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(?) The Answer Guy (!)

By James T. Dennis, tag@lists.linuxgazette.net
Starshine Technical Services, http://www.starshine.org/

(?) Application Direct Access to Remote Tape Drive

From Yves Larochelle on Mon, 14 Dec 1998

(?) Hello,

I have a simple problem. I run a FORTRAN program that makes calls to a C library to read data from a DLT SCSI tape drive. Everything is fine when I run from a drive on my host machine.

(!) Oddly enough I was just writing in my book about how the tape drives under Unix (and Linux) are available for general purpose spooling of applications data sets (like the old mainframe spooling and job control model) but are rarely used in this fashion. It's amusing to see that someone is doing this.

(?) But I haven't been able to open/read the tape drive on a remote host. I have read your previous answers on remote tape access:

and http://linuxgazette.net/issue29/tag_betterbak.html

but it doesn't solve my problem.

I want to use local memory and CPU, so "rsh" is not an option. In my C library I have tried to change:

>		fd =  open ("/dev/st0", flag, 0);
> ... to:
>		fd =  open ("remotehost:/dev/st0", flag, 0);
> or even:
>		fd =  open ("operator@remotehost:/dev/st0", flag, 0);

without success:

Open failed on tape No such file or directory

(!) Yep. That's right. Inspection of the code for 'tar' and 'cpio' would reveal that these do use an implicity 'rsh' to the remote host, and pipe their data streams over TCP connections thereto.
This ability to access devices remotely is not built into the C libraries, it is built by your program through the native network mechanisms (or at least via judicious use of the 'system()' library call).

(?) I do have setup /etc/hosts.equiv (and /$HOME/.rhosts) so I can access my account on the remote host without password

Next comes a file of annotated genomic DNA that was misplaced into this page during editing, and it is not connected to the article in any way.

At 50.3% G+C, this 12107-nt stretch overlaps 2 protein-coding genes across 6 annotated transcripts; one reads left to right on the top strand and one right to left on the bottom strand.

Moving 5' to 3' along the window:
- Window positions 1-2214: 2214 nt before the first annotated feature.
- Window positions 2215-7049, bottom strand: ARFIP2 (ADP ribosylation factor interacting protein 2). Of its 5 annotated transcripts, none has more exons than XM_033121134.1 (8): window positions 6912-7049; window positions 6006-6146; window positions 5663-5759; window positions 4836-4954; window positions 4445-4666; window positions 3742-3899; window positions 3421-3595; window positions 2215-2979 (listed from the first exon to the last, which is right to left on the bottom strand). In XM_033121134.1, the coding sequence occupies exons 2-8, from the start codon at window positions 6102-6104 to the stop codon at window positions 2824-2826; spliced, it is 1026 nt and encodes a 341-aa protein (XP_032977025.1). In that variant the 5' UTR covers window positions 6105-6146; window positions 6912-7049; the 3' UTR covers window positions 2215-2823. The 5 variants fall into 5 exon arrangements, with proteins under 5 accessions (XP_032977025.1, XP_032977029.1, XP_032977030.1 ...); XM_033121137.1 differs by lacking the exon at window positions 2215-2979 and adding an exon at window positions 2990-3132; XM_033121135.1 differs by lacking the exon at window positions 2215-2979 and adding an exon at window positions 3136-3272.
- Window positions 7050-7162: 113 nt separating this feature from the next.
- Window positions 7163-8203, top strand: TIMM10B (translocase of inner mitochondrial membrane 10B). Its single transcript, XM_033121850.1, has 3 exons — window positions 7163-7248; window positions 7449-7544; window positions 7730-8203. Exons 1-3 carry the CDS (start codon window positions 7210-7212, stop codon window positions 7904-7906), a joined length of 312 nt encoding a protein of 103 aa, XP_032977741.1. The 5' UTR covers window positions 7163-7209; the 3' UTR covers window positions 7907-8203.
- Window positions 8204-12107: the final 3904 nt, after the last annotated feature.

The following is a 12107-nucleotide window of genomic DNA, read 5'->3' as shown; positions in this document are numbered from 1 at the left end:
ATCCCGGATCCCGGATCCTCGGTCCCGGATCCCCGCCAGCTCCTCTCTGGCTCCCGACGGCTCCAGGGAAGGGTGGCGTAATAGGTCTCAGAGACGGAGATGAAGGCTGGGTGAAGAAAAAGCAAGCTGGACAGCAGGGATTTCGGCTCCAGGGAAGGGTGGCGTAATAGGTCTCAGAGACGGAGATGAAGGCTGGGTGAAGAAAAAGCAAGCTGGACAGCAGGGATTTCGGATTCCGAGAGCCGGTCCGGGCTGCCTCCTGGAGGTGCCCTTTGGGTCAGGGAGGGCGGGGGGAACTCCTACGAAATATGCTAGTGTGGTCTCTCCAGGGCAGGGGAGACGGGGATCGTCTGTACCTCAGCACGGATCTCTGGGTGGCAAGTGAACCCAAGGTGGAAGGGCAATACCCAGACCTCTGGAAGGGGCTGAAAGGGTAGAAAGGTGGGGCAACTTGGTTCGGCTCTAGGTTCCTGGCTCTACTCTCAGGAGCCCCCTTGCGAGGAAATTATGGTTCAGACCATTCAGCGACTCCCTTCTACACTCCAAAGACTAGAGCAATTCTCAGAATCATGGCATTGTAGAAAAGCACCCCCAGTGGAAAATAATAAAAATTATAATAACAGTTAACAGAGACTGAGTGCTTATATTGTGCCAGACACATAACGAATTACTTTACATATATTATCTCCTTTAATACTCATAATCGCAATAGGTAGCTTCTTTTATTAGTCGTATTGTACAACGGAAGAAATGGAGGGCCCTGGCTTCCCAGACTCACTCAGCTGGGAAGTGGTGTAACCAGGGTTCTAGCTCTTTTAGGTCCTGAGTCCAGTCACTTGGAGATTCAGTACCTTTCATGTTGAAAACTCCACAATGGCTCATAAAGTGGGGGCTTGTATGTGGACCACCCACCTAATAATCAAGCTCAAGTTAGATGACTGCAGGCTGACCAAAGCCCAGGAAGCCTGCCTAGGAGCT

I have been told to use "rmt", but how to do it within the C library ??

(!) I don't know much about 'rmt' but you can pick up the 'dump' package in which it is included and read the man page therefrom. I'd pick up the sources to that package so you can read some sample source code to understand how 'dump' uses it.
(Obviously if you want to actually cut and paste the source code for use in your project, you'll want to read and comply with the license --- probably GPL. This may be of no consequence if you won't be redistributing your program --- and should be know problem if you're willing to release your sources under a compatible license. It should also be no problem if you read these sources to gain and understanding of the API's and code your own functions. However, read the license for yourself).

(?) Can you help me with this one ???

(!) Since I'm not a programmer --- not much directly. However, as I've said, you can study examples of this sort of code in the 'tar', 'cpio', and 'dump' sources.

(?) If at all possible,

(!) ... (e-mail ellided)
I always respond via e-mail whenever I respond at all. The mark-up to HTML is done at the end of each month by my lovely assistant (and wife), Heather.

Copyright © 1999, James T. Dennis
Published in The Linux Gazette Issue 36 January 1999

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